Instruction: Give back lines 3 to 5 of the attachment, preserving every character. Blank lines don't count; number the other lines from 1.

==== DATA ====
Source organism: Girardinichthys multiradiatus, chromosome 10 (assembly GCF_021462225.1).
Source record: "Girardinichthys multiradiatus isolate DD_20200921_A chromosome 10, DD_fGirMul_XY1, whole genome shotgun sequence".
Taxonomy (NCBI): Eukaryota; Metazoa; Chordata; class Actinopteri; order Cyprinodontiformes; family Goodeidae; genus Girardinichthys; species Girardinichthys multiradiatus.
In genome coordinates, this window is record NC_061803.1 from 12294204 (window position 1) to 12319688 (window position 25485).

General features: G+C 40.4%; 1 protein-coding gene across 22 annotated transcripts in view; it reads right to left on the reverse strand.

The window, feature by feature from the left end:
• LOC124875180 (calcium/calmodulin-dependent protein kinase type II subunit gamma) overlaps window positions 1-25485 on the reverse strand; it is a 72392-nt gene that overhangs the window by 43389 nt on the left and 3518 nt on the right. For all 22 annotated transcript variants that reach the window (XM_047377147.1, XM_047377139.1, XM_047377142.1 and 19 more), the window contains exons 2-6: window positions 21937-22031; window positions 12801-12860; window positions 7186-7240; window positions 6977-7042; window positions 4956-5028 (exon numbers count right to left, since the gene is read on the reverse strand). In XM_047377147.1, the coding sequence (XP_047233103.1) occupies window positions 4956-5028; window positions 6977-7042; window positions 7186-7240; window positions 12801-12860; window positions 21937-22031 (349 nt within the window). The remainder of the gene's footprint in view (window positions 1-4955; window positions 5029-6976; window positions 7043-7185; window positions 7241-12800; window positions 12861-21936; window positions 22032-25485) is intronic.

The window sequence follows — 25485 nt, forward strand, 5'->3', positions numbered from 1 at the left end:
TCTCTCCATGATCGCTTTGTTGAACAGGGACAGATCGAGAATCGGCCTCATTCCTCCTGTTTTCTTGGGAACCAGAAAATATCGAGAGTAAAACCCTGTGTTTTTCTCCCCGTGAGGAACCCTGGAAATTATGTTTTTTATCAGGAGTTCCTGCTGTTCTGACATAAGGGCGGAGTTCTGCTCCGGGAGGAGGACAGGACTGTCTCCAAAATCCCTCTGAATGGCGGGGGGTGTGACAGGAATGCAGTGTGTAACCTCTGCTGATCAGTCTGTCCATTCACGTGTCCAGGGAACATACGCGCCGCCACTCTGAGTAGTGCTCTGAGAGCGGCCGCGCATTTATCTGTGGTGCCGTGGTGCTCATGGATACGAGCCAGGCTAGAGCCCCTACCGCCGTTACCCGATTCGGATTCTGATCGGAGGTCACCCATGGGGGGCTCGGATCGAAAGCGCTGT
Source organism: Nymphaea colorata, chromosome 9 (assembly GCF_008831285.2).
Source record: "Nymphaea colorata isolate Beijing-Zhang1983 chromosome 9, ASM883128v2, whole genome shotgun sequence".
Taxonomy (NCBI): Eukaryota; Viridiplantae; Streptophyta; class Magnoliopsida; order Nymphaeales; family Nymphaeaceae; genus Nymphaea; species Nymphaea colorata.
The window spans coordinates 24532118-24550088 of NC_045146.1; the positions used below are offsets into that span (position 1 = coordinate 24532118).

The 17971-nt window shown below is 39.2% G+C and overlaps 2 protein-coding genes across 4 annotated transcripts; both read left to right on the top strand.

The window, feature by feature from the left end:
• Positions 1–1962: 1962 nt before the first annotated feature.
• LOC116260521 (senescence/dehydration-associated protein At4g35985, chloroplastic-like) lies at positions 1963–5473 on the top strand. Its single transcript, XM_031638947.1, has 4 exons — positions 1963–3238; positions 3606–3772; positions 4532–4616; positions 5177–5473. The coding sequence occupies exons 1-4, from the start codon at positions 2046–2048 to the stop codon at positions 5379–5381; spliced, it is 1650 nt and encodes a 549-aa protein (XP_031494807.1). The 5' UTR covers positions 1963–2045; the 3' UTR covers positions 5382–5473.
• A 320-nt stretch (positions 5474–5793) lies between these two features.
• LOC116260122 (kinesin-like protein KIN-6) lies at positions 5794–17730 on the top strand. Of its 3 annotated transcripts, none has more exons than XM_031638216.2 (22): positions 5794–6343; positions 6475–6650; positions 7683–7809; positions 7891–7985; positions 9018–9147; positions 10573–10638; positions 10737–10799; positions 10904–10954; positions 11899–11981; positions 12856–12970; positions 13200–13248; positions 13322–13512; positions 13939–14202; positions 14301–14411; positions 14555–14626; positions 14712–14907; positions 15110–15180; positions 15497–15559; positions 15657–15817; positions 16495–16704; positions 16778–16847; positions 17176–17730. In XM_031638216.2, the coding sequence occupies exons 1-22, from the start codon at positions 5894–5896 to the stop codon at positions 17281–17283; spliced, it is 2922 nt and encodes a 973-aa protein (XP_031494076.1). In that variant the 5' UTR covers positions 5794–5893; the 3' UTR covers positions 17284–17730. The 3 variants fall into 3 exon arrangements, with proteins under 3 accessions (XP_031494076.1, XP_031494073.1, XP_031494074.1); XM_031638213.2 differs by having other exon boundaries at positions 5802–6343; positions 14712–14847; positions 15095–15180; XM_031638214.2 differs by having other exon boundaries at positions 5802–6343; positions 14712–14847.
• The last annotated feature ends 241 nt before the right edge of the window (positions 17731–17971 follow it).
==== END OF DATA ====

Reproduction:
Taxonomy (NCBI): Eukaryota; Metazoa; Chordata; class Actinopteri; order Cyprinodontiformes; family Goodeidae; genus Girardinichthys; species Girardinichthys multiradiatus.
In genome coordinates, this window is record NC_061803.1 from 12294204 (window position 1) to 12319688 (window position 25485).

General features: G+C 40.4%; 1 protein-coding gene across 22 annotated transcripts in view; it reads right to left on the reverse strand.